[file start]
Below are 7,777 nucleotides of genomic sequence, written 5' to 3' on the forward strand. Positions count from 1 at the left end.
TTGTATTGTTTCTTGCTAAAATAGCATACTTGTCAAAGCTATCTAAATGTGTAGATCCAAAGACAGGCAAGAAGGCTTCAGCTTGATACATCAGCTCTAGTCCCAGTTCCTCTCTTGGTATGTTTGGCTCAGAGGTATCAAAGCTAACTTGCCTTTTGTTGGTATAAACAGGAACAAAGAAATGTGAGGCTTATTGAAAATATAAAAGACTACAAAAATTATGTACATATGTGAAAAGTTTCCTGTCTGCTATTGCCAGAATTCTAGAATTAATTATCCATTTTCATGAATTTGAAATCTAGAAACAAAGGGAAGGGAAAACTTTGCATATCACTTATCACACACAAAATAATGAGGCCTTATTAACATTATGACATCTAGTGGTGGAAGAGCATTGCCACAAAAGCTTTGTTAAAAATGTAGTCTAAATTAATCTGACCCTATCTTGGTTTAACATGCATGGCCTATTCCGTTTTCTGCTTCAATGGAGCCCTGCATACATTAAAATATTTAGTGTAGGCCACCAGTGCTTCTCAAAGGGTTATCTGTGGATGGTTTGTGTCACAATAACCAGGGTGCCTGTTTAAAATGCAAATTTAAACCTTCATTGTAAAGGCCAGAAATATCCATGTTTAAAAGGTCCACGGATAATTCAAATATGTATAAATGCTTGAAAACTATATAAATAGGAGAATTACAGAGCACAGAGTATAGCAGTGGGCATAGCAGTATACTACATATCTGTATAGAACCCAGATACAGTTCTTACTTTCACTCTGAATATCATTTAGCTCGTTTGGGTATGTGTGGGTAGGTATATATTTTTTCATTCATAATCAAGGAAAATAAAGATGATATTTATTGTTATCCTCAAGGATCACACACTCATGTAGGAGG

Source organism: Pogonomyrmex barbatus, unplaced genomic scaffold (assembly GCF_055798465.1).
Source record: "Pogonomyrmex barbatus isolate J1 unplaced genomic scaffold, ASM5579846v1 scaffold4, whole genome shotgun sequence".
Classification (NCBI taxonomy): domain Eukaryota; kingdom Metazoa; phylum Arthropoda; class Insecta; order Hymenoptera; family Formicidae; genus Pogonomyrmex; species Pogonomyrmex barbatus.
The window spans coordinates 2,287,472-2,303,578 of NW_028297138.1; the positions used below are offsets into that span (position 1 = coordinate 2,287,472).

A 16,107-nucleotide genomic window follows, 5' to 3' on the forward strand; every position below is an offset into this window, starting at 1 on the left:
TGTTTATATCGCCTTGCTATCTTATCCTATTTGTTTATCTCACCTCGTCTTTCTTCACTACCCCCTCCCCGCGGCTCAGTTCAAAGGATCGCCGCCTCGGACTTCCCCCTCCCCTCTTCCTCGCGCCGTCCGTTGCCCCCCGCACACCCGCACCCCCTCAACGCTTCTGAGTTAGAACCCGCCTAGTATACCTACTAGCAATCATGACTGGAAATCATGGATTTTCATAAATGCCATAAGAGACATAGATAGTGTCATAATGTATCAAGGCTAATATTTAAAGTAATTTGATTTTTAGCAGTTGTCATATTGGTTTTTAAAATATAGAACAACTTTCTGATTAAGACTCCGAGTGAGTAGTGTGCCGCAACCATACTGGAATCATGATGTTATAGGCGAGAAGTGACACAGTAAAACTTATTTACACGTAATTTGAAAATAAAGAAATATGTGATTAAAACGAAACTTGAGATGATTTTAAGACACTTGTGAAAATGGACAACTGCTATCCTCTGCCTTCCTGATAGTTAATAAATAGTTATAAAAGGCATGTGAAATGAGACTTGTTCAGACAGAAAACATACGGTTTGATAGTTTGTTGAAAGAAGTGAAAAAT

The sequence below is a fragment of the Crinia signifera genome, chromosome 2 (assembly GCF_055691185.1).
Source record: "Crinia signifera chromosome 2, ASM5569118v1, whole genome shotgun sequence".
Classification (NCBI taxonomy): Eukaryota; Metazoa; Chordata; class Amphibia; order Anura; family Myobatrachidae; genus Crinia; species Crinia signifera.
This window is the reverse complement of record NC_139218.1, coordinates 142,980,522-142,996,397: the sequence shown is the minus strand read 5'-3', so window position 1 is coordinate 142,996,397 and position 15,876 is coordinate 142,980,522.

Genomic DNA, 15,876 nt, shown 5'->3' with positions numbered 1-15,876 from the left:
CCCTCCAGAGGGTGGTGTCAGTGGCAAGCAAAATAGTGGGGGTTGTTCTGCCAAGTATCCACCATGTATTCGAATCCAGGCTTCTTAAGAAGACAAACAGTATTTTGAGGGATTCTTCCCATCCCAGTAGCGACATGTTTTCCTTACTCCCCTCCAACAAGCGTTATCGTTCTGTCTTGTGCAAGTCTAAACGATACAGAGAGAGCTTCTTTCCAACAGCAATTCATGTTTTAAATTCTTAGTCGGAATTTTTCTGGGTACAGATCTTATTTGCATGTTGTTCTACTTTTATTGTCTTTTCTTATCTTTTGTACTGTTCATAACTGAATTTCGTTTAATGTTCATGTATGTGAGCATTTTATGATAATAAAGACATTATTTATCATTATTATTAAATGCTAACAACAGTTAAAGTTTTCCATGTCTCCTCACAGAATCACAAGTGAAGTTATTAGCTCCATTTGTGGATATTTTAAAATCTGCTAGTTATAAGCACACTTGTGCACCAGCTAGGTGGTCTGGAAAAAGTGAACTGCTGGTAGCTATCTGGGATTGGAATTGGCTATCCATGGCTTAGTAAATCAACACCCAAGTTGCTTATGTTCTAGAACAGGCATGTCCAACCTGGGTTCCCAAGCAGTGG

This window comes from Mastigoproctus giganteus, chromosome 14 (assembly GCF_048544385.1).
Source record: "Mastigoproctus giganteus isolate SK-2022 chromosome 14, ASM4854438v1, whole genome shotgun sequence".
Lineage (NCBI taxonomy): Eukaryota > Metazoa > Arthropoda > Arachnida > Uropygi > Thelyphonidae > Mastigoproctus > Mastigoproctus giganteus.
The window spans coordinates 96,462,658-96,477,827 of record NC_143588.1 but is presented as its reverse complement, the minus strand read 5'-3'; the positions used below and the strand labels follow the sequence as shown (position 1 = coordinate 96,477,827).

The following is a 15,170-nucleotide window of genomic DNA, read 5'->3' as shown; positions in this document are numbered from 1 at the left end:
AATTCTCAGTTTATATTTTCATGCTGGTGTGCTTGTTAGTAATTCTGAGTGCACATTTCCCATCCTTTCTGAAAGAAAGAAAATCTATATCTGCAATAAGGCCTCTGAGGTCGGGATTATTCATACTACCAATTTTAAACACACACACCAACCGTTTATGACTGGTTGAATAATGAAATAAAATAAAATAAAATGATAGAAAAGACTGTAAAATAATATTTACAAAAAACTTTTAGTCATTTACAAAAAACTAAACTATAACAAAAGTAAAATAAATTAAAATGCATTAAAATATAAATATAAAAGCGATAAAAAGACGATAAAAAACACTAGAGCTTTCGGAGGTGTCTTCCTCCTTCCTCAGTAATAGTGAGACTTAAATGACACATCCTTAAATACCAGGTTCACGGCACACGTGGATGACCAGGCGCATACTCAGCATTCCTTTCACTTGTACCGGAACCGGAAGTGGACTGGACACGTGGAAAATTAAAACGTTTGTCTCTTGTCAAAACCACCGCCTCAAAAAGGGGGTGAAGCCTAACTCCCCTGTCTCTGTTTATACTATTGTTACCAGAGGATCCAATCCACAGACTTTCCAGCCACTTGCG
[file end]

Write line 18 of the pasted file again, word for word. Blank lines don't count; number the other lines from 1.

The window spans coordinates 96,462,658-96,477,827 of record NC_143588.1 but is presented as its reverse complement, the minus strand read 5'-3'; the positions used below and the strand labels follow the sequence as shown (position 1 = coordinate 96,477,827).